MA MasterCard Incorporated Here
CPLA Capella Education Company Here
STRA Strayer Education, Inc. Here
BWLD Buffalo Wild Wings Here
QCOR Questcor Pharmaceuticals, Inc Here

6 High Yield, Low Payout Dividend Growers

Below is a list of 6 stocks yielding more then 3% with a dividend payout ratio less than 70% as of the close on March 23rd. In addition, I required the stocks have a recent history of rising dividends. I looked for Dividend Percent Change, Year Over Year (%) > 10, Dividend Growth Rate, 3 Years (%) > 15, Dividend, 5 Year Growth Rate (%) > 20. The screen was done using stockscreen123February’s screen results can be found here. This month’s list is smaller compared to last months list due primarily to share price appreciation causing yield to drop below 3% and also some stocks having a 1 year dividend growth rate now below 10%.


Two additions to this list are TKC and OSG.  Shippers are potentially volatile, so OSG may not fit the typical dividend investor’s risk profile but there may potential to use trading strategies for those interested.  TKC is an emerging markets telecom stock based in Turkey which, again, may not fit a typical dividend investors risk profile. However, what intrigues me about TKC is the yield in excess of 5%, low debt (.26 debt/equity, source: Finviz), low valuation (forward P/E 9.71, source: Finviz), and the fact that the stock offers diversification through exposure to a dividend paying stock in an emerging market.  For investors worried that equity market – including emerging market – rallies may be getting long in the tooth, high yield emerging market stocks with strong cash flow may offer a small buffer for skittish investors who still want to maintain equity exposure.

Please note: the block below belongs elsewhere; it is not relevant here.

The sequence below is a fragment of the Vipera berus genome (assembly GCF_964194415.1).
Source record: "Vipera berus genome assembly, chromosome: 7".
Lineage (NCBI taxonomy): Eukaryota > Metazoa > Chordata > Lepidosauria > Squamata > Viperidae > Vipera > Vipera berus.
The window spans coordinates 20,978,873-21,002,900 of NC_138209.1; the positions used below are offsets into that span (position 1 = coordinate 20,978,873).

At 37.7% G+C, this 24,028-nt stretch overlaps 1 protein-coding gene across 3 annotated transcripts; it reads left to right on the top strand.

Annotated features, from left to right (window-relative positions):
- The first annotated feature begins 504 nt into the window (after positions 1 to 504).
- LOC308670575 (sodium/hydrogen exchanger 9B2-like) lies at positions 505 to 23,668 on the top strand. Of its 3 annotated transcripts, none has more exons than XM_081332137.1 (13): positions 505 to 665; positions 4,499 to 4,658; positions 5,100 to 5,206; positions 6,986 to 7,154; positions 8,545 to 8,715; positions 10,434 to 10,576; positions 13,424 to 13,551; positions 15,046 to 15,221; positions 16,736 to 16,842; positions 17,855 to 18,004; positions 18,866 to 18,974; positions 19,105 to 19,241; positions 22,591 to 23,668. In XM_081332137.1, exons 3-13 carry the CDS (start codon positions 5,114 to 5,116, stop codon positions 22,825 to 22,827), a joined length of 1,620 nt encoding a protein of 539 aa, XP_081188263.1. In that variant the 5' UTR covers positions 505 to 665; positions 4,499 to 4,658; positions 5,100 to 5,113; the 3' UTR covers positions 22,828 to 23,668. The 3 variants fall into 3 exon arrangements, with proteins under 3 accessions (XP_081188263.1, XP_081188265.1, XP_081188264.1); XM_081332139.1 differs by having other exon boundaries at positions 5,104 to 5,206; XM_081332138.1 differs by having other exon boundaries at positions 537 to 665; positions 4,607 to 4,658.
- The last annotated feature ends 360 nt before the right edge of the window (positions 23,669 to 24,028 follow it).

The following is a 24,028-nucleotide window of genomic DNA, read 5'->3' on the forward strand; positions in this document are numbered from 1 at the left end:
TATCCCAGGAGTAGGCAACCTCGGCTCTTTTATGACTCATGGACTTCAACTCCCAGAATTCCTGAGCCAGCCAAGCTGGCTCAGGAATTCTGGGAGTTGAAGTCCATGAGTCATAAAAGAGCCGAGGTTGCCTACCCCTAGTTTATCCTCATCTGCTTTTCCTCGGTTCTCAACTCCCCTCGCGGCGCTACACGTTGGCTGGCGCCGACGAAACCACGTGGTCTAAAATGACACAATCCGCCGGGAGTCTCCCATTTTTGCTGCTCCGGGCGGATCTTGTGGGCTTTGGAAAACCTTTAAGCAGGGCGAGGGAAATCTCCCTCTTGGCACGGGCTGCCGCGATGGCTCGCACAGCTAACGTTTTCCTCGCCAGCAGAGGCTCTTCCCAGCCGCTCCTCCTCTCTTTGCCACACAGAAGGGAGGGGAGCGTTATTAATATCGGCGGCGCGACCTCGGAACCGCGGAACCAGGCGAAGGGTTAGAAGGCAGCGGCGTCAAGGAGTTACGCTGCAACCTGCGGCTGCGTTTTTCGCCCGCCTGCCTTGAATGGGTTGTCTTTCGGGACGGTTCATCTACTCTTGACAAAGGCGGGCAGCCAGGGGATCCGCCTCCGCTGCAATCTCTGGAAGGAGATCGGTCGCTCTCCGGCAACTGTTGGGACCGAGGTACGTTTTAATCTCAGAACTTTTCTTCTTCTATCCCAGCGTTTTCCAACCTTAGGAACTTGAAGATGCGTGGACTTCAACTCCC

No positions in stocks mentioned

Ticker Name Trend Yield Div5YCGr% PayRatioA
HCBK Hudson City Bancorp, Inc. Here 4.3 22.03 54.7
LLTC Linear Technology Corporation Here 3.19 25.16 62.1
LPHI Life Partners Holdings, Inc. Here 4.43 26.48 13.54
MCD McDonald’s Corporation Here 3.28 30.1 49.12
OSG Overseas Shipholding Group In Here 4.16 20.11 67.16
TKC Turkcell Iletisim Hizmetleri Here 5.43 32.27 65.2




A Plethora of Must Read Articles

As I often do once or twice a week, below are some recent (free) articles I’ve found interesting:

10 to 1 Up Volume Shows Initiation – Tom McClellan

For Now, the Money’s Made in the USA – Jim Jubak

The Threat to Muddle Through – John Mauldin


The Implications of Velocity – John Mauldin

An Update on Valuation and Forward Earnings Assumptions – William Hester

Zombies and Rube Goldberg Machines – John Hussman


Swap Tango: A Derivatives Regulation Dance, Part 1 – Satyajit Das